“Hadn’t Cain Killed Abel for Less?”

Connie became pregnant, but my belly did not grow of child but of wild. And where her baby attached to her and sucked the life source, dormant things grew in me that only fed to feed again. And where her skin smoothed with life, mine grew sallow of contempt. And where she could no longer bring her knees or forehead to the floor in prayer, I made rakat after rakat in empty servitude — bargaining, reasoning, demanding. The single prayer I said was the baby prayer, the fastening prayer, the mooring prayer, the prayer that said I deserved more than what was received.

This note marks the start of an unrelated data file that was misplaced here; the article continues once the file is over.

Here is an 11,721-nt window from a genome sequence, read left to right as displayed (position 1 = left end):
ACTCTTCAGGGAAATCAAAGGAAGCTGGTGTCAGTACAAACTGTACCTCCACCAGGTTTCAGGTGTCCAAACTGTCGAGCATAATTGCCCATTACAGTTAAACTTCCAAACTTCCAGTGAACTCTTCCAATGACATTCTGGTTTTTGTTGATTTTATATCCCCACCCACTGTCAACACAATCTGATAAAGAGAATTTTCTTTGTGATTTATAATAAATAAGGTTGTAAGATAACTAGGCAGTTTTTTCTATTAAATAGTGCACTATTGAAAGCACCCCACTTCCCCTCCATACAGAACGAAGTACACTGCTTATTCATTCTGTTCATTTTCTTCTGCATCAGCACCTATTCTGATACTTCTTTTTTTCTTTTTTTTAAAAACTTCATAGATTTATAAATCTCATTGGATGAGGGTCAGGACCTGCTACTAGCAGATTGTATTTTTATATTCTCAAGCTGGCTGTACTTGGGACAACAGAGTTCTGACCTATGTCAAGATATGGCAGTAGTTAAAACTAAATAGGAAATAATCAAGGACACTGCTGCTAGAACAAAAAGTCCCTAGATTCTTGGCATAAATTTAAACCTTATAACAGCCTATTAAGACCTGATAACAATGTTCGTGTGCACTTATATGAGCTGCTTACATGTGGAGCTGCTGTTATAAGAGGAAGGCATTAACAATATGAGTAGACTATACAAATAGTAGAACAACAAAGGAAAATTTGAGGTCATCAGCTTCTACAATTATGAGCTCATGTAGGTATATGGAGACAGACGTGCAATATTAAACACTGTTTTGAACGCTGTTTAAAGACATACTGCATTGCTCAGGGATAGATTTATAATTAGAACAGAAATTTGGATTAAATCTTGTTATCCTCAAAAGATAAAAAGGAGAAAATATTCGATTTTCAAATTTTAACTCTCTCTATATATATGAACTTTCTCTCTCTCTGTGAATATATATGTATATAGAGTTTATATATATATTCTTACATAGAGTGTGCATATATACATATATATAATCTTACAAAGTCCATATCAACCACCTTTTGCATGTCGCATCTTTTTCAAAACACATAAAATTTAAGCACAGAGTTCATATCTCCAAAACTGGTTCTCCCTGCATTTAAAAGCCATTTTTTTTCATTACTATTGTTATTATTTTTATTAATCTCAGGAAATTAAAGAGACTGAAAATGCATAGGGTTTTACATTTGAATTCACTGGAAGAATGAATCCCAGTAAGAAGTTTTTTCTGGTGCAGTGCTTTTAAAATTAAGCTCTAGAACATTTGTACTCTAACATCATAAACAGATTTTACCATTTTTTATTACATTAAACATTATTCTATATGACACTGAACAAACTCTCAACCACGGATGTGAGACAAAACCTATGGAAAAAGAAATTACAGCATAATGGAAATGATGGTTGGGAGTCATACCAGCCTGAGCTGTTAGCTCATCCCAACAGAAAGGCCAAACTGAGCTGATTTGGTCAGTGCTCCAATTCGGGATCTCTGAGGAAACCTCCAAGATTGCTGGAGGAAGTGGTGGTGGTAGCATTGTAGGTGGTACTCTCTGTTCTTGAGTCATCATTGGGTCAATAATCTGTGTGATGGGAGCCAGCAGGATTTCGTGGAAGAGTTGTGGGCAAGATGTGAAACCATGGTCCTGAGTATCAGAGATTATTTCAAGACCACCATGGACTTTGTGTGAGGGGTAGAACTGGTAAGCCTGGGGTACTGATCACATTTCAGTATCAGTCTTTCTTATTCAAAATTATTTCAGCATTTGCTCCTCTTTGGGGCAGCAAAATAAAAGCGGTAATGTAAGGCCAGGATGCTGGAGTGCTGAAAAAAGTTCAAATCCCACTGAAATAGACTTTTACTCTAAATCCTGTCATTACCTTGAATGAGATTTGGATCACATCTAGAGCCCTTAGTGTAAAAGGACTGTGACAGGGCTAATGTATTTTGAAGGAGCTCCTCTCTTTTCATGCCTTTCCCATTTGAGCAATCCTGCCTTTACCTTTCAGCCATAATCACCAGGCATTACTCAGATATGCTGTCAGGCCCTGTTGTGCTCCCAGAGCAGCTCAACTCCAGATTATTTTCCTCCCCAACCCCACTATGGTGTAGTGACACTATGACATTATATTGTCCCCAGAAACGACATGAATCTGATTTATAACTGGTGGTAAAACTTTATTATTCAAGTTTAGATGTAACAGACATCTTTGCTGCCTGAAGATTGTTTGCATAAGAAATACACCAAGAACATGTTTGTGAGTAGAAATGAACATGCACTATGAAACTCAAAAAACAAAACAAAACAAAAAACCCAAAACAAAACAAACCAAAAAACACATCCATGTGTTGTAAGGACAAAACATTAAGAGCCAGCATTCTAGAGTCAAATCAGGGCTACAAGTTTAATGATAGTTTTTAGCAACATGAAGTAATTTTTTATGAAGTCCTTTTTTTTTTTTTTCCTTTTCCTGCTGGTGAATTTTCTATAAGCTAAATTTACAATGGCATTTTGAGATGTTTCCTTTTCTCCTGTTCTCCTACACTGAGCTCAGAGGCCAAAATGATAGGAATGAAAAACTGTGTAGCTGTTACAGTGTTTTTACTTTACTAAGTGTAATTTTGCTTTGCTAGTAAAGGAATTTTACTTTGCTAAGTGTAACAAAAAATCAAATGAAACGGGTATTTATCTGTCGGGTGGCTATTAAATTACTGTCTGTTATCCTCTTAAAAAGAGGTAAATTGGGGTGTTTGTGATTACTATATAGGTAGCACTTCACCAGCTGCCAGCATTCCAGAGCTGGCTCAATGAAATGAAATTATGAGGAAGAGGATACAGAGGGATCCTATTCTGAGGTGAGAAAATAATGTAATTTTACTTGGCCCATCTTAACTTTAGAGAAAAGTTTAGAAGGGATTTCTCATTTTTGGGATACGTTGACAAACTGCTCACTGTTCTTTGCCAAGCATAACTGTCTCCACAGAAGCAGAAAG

It reads like a smack-you-in-the-face-beautiful prose poem, but it’s actually nonfiction, a personal essay by Kima Jones about the impossibly tangled emotions of sisterhood. It’s blistering and beautiful and you should read it right now.

The piece appears in the first issue of a new online literary magazine called Midnight Breakfast, which — full disclosure — I contributed an interview to, and which is worth your time for the absurdly good-looking illustrations alone, like the one above by Lyndsey Lesh. I think I’m allowed to say that because my interview isn’t illustrated. Full disclosure: I don’t know how full disclosures work.